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    5stringJeff Senior Member

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    Thanks! :D
     
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  7. dmp
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    dmp Senior Member

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    :)

    I tolerate and validate thread-bumps.

    :D
     
  8. nakedemperor
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    nakedemperor Senior Member

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    I dig your post. However, I find the phrase "truth about each religion" to be perilously ambiguous.

    Let me explain.. in citing monotheism vs multiple manifestations of deities, creator etc, as well as citing whether or not killing is permissible, you say that one can determine "the truth about a particular religion". By this I infer, and agree with, that passing judgement on a religion based on its dogmatic principles, you can determine whether or not a religion has 'moral truth'. That is to say, you can pass judgement on a religion's "truth" vis-a-vis your own moral worldview. I think this is, to an extent, a feasible task.

    However, "the truth about each religion", as I read what you have written, is analous to "the true religion". In other words, the only "correct" religion. In this regard, examining dogmatic precepts can and will never reveal a "true" religion.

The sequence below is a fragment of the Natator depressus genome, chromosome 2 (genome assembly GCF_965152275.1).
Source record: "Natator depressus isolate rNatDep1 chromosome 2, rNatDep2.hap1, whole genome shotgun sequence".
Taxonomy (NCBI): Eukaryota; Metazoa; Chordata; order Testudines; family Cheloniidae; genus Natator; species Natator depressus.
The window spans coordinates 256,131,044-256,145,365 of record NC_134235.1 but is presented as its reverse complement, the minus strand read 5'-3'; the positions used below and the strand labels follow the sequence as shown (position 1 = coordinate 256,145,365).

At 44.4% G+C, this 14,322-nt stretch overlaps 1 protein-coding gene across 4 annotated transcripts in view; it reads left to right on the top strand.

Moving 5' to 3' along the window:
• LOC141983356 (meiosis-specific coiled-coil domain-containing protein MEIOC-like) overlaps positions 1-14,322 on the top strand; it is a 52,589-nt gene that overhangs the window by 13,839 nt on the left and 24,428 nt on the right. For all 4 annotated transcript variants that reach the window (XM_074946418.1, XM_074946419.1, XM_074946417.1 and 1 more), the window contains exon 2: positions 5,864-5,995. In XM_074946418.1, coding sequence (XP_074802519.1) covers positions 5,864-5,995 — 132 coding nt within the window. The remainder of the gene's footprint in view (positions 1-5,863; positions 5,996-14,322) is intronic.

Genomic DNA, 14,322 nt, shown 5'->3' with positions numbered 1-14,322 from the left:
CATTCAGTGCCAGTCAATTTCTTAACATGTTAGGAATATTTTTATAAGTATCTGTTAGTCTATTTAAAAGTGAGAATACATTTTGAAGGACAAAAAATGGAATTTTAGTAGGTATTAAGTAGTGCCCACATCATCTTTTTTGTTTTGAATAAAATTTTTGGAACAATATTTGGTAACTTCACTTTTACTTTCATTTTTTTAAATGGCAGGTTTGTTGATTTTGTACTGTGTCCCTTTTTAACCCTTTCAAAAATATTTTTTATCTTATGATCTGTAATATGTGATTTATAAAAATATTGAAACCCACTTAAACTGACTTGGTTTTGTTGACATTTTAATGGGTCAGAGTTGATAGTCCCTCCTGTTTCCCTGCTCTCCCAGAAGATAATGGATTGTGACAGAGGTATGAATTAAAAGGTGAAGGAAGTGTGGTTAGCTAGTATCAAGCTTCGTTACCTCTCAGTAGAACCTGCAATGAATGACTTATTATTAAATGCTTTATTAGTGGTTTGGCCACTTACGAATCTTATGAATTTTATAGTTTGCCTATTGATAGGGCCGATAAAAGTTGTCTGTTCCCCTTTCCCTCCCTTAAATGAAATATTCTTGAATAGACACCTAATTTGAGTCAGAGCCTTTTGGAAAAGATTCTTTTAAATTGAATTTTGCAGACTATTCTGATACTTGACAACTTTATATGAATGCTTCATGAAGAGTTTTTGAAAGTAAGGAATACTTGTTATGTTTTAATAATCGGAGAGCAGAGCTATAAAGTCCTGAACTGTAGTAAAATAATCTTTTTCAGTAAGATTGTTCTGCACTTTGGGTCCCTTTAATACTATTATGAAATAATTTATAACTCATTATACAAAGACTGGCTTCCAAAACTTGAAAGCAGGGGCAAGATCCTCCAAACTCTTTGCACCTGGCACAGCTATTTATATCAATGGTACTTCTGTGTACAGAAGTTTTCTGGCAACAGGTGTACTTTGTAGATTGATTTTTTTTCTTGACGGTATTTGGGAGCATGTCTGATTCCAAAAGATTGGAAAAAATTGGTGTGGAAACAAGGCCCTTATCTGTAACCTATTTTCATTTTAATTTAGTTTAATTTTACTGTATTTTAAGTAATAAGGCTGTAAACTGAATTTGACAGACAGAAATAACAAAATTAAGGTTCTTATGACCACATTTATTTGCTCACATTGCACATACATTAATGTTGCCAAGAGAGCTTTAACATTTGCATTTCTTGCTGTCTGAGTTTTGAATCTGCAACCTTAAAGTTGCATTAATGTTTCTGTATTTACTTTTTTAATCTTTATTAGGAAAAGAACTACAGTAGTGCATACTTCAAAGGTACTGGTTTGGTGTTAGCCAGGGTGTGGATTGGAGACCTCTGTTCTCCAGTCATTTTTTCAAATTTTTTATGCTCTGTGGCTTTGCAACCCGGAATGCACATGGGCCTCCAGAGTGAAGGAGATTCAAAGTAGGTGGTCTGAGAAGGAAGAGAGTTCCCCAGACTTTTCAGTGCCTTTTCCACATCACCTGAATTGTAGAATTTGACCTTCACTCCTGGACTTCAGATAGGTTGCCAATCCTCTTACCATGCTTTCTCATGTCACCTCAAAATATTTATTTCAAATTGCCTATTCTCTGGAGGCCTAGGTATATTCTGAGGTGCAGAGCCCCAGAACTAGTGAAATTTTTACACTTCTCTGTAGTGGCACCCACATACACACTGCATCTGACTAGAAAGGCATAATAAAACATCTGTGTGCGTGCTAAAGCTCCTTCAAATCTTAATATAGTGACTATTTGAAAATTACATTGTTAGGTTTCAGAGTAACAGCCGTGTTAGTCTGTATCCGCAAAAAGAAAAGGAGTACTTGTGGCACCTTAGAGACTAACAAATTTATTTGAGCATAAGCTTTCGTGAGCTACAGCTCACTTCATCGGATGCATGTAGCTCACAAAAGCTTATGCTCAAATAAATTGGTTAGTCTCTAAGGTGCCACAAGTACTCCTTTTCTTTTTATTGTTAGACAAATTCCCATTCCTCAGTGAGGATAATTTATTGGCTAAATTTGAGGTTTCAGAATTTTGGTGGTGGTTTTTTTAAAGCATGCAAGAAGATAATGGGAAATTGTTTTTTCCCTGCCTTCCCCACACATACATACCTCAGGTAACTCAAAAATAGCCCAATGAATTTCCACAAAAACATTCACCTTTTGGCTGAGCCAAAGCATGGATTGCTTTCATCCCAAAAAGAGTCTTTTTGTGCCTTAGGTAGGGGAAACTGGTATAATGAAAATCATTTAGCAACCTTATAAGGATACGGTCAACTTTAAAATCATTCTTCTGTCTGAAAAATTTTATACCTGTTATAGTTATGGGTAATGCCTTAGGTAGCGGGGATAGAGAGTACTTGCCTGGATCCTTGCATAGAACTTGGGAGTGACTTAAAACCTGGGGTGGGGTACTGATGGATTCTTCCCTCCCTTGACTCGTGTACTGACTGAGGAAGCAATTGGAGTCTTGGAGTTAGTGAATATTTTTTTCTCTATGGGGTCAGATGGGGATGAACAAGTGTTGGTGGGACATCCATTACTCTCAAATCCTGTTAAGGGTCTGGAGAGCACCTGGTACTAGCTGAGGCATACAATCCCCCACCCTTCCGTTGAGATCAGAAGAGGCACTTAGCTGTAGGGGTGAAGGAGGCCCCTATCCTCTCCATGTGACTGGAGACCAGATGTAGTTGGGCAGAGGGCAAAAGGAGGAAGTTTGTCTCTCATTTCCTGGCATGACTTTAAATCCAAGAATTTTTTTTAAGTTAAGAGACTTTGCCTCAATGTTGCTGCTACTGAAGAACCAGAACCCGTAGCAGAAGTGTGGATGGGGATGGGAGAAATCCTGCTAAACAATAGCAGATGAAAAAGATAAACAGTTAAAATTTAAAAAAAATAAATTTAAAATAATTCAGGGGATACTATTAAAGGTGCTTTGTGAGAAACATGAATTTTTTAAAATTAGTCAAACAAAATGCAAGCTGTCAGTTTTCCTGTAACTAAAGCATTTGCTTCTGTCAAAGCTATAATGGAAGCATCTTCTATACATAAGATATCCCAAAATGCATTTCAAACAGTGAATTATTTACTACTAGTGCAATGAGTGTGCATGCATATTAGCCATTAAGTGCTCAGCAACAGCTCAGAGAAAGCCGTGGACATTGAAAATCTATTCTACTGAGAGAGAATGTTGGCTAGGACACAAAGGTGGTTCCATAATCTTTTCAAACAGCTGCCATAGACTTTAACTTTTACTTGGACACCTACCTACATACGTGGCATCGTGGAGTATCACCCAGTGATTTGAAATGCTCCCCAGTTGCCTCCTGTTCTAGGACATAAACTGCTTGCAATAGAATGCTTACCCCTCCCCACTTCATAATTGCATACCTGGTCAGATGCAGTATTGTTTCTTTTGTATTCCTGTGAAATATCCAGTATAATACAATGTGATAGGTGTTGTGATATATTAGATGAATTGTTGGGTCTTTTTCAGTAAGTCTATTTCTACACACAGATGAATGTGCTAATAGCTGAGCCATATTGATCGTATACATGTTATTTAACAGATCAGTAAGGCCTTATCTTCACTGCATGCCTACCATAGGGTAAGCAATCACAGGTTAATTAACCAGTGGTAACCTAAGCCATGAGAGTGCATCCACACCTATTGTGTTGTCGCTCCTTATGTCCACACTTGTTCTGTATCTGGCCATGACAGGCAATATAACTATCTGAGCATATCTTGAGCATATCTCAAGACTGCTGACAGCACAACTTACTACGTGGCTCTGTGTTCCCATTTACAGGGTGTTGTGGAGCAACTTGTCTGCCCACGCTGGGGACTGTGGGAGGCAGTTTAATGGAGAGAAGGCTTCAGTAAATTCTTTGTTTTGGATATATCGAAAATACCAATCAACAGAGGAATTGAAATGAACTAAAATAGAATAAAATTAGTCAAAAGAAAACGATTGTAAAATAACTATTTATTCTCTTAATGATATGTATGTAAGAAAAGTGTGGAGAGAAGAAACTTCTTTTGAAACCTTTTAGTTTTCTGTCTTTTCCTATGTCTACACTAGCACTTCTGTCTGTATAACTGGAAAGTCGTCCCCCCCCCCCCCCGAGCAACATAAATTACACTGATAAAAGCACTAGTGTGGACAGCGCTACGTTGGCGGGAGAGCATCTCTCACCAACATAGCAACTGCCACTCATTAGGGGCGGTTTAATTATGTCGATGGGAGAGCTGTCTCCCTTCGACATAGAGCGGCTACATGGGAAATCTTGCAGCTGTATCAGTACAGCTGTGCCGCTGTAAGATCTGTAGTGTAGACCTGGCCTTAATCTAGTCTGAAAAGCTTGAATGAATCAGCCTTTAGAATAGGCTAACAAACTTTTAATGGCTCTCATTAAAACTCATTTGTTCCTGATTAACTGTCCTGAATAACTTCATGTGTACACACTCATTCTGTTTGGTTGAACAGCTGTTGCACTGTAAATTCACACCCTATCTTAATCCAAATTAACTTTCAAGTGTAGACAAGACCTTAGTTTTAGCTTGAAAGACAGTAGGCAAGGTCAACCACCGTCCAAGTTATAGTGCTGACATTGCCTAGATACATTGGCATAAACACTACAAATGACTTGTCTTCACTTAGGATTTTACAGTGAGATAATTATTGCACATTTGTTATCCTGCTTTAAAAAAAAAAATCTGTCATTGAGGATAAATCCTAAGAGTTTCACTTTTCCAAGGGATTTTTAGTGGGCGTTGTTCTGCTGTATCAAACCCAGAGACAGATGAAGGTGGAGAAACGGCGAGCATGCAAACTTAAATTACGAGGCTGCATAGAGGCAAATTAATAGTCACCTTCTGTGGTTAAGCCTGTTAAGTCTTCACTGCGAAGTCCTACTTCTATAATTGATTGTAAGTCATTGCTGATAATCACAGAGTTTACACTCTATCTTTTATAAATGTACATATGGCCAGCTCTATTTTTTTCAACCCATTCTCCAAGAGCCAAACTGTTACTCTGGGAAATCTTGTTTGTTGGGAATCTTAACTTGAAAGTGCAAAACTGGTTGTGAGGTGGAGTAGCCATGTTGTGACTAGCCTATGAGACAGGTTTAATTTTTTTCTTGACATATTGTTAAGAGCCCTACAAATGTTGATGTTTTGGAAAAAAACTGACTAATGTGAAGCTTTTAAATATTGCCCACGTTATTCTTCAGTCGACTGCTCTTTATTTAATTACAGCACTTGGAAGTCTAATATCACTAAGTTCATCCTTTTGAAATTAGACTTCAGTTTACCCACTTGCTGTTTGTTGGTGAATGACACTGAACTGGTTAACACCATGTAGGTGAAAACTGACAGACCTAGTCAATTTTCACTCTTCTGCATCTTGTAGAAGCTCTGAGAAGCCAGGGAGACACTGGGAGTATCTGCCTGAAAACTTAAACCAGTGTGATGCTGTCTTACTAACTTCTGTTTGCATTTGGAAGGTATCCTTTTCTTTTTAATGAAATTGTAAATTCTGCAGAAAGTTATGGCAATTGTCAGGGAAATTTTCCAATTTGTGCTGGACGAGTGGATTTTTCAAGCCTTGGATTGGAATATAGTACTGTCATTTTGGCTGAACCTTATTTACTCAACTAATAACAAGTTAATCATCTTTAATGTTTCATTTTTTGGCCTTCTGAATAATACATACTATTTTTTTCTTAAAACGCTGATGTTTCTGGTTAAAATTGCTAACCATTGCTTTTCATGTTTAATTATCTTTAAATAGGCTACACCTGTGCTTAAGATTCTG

In other words, the philisophical framework behind your idea includes (but is by no means limited to) that a "true religion" does exist, regardless of whether it has been 'discovered' or 'practiced' in its "true" form. I don't agree with you that contrasting and comparing religions under any criterian will reveal the answer to this question, which is why to this day religions are called "faiths"; their truths are self-evident to the believer and require no empircial foundation, nor could an empirical foundation or 'proof' ever logically be constructed for it.
     
  9. 5stringJeff
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    5stringJeff Senior Member

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    I think I understand what you are saying. Let me rephrase my point. By examining the tenets of various religions (or moral/ethical system) and comparing them to historical facts, sociological studies, etc. etc., we should be able to determine the truthfulness of a religion's (system's) claims.
    For example, let's say that religion X claims that the world is currently rotating on an infinite stack of turtles. However, we have seen pictures from space that clearly show that there are no such turtles. We understand that religion X is wrong about that claim, and can infer that other claims by religion X may also be wrong, or at the very least, should be held to greater scrutiny.
    Using such a method, I believe one can verify (or discredit) the claims of any belief system, arriving at the one which is most truthful/correct.
     
  10. nakedemperor
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    nakedemperor Senior Member

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    Got it. "Most truthful" cleared it up for me.